Along with the 'go home' advertising vans, it's yet another example of how the inexorable approach of the 2015 General Election is beginning to concentrate the minds of politicians, like Chris Grayling talking here to the Daily Telegraph yesterday:-
But there is rising tension within the Coalition over issues including free schools, green levies and the Human Rights Act, while the Tory grass-roots are growing restless, especially in the rural shires that are still the party’s heartlands.
With a general election just 18 months away, the Justice Secretary is relishing the opportunity to take the fight to his Liberal Democrat Coalition partners and Labour.
So it is against that background that Mr Grayling sets out a series of unabashedly traditional Tory views which he and his colleagues on the Right of the party hope will form the heart of the manifesto at the 2015 election.
He trots through quite a list of policies designed to provide plenty of deep blue water between the Tories and the rest, but eventually gets to probation and rehearses the familiar mantra. I'm sure it will be news to most probation officers though to learn that under TR:- "It’s about giving a lot of people in the probation service much greater freedom to do the job."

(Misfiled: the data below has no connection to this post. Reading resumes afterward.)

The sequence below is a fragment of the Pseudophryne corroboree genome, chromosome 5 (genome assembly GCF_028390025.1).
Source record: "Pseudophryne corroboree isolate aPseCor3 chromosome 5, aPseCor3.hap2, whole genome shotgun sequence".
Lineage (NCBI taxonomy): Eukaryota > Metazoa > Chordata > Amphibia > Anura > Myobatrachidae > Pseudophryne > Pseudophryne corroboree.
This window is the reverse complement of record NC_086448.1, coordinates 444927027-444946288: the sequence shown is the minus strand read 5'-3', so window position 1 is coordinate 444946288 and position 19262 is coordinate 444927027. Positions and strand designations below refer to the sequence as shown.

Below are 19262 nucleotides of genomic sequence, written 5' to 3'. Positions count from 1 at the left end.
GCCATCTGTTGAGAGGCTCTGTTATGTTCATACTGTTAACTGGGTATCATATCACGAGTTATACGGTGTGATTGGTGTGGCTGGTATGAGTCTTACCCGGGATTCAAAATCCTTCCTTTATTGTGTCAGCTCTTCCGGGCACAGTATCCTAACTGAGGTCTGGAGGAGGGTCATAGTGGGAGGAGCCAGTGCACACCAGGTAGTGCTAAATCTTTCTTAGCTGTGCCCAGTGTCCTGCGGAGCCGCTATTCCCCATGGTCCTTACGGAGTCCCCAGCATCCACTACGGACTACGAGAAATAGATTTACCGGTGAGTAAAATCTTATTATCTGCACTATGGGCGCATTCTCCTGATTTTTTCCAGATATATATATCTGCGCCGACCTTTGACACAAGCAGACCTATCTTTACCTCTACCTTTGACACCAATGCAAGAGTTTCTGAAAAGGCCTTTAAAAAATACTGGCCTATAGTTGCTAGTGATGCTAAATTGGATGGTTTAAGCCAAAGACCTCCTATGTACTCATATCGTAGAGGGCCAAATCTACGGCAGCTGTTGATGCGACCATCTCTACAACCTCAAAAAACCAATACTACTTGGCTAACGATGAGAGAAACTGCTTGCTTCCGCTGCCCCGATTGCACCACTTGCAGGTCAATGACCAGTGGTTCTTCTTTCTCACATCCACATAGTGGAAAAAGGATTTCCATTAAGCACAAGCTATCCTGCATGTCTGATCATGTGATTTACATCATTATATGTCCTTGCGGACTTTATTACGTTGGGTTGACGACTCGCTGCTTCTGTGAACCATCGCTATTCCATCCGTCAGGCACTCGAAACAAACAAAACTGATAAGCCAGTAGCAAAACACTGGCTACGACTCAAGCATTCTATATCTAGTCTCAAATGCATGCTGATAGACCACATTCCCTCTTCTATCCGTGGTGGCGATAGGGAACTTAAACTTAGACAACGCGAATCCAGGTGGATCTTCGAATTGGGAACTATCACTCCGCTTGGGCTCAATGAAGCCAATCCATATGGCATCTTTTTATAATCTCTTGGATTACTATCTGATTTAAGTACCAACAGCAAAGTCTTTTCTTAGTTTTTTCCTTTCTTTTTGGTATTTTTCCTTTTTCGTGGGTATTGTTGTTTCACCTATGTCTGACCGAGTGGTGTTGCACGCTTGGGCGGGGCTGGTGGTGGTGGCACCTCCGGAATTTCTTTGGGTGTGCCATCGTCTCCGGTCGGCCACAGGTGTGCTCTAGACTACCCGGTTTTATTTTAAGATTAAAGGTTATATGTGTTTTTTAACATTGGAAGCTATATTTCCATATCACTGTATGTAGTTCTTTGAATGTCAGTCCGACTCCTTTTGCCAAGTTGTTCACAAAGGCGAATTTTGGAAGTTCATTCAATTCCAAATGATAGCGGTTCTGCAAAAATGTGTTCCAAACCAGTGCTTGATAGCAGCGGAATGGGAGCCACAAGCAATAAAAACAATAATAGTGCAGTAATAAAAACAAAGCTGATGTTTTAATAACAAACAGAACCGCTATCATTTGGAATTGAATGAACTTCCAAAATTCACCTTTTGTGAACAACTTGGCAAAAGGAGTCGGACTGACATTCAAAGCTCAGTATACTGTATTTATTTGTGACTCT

This week, Mr Grayling himself will face industrial action. On Tuesday, unions are due to hold a 24-hour strike over proposals to privatise the probation service.
Under the plans, probation trusts will be abolished and the supervision of 225,000 low and medium-risk offenders will be transferred to “community rehabilitation companies” on a payment-by-results basis.
Leading figures in the probation service have told the Justice Secretary that he must delay his plans for six months or risk public safety.
Mr Grayling, however, insists that their concerns are unfounded.
“I think this is a token gesture,” he says. “We are trying to do the right thing. Yes, there will be some redundancies, but actually this not about wholesale staff changes. It’s about giving a lot of people in the probation service much greater freedom to do the job.
“I hear people say about our reforms [that] they’re going to endanger the safety of the public. They are not. Far worse is the risk to the public posed by the current system.”
Under the plans, offenders serving sentences of less than 12 months will be supervised on release for the first time.
New figures from the Ministry of Justice show that in 2011-12, 2,838 of the 29,691 repeat offenders released after serving short sentences went on to commit serious crimes.
They included 356 offenders who committed violent or sexual offences, and 2,482 who committed “serious acquisitive crimes” such as robbery. The total over the past decade amounts to 35,835 offenders.
Mr Grayling says: “The figures for serious crime by people who get no supervision post-prison are truly shocking. I regard it as a national scandal those most likely to reoffend are walking out of the front door of a prison with £46 in their pocket and effectively nothing else.